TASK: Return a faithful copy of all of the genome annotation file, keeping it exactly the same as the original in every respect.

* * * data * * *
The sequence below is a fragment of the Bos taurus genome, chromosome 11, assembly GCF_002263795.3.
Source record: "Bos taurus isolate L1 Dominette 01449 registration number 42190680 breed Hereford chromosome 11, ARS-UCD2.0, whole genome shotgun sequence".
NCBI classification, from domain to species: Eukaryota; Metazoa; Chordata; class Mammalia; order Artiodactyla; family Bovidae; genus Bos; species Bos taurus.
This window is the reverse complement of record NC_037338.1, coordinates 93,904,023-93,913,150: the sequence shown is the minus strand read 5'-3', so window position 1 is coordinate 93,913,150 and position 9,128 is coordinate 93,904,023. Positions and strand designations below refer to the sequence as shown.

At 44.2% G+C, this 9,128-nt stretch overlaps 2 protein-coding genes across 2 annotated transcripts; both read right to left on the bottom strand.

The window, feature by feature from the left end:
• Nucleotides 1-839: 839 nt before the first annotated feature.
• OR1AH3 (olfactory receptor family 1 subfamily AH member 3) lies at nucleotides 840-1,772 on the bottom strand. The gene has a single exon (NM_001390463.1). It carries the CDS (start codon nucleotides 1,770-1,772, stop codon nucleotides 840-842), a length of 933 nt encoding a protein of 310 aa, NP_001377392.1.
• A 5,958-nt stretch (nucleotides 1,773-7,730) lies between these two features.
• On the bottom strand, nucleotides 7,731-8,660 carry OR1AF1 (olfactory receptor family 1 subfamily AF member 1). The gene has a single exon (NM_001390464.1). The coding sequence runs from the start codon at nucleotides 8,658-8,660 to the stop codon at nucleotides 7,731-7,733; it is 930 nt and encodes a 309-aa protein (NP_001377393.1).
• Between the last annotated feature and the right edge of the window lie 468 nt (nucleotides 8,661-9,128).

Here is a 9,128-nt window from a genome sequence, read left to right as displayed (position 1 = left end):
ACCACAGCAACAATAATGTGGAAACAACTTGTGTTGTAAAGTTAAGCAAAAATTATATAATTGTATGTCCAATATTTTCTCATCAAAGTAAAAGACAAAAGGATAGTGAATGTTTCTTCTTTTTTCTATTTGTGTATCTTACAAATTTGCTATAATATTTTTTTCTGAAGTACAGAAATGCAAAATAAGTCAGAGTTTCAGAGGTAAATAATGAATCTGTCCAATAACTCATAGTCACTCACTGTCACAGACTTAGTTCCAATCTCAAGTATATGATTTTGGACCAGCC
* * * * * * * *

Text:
The sequence below is a fragment of the Bos taurus genome, chromosome 11, assembly GCF_002263795.3.
Source record: "Bos taurus isolate L1 Dominette 01449 registration number 42190680 breed Hereford chromosome 11, ARS-UCD2.0, whole genome shotgun sequence".
NCBI classification, from domain to species: Eukaryota; Metazoa; Chordata; class Mammalia; order Artiodactyla; family Bovidae; genus Bos; species Bos taurus.
This window is the reverse complement of record NC_037338.1, coordinates 93,904,023-93,913,150: the sequence shown is the minus strand read 5'-3', so window position 1 is coordinate 93,913,150 and position 9,128 is coordinate 93,904,023. Positions and strand designations below refer to the sequence as shown.

At 44.2% G+C, this 9,128-nt stretch overlaps 2 protein-coding genes across 2 annotated transcripts; both read right to left on the bottom strand.

The window, feature by feature from the left end:
• Nucleotides 1-839: 839 nt before the first annotated feature.
• OR1AH3 (olfactory receptor family 1 subfamily AH member 3) lies at nucleotides 840-1,772 on the bottom strand. The gene has a single exon (NM_001390463.1). It carries the CDS (start codon nucleotides 1,770-1,772, stop codon nucleotides 840-842), a length of 933 nt encoding a protein of 310 aa, NP_001377392.1.
• A 5,958-nt stretch (nucleotides 1,773-7,730) lies between these two features.
• On the bottom strand, nucleotides 7,731-8,660 carry OR1AF1 (olfactory receptor family 1 subfamily AF member 1). The gene has a single exon (NM_001390464.1). The coding sequence runs from the start codon at nucleotides 8,658-8,660 to the stop codon at nucleotides 7,731-7,733; it is 930 nt and encodes a 309-aa protein (NP_001377393.1).
• Between the last annotated feature and the right edge of the window lie 468 nt (nucleotides 8,661-9,128).

Here is a 9,128-nt window from a genome sequence, read left to right as displayed (position 1 = left end):
ACCACAGCAACAATAATGTGGAAACAACTTGTGTTGTAAAGTTAAGCAAAAATTATATAATTGTATGTCCAATATTTTCTCATCAAAGTAAAAGACAAAAGGATAGTGAATGTTTCTTCTTTTTTCTATTTGTGTATCTTACAAATTTGCTATAATATTTTTTTCTGAAGTACAGAAATGCAAAATAAGTCAGAGTTTCAGAGGTAAATAATGAATCTGTCCAATAACTCATAGTCACTCACTGTCACAGACTTAGTTCCAATCTCAAGTATATGATTTTGGACCAGCC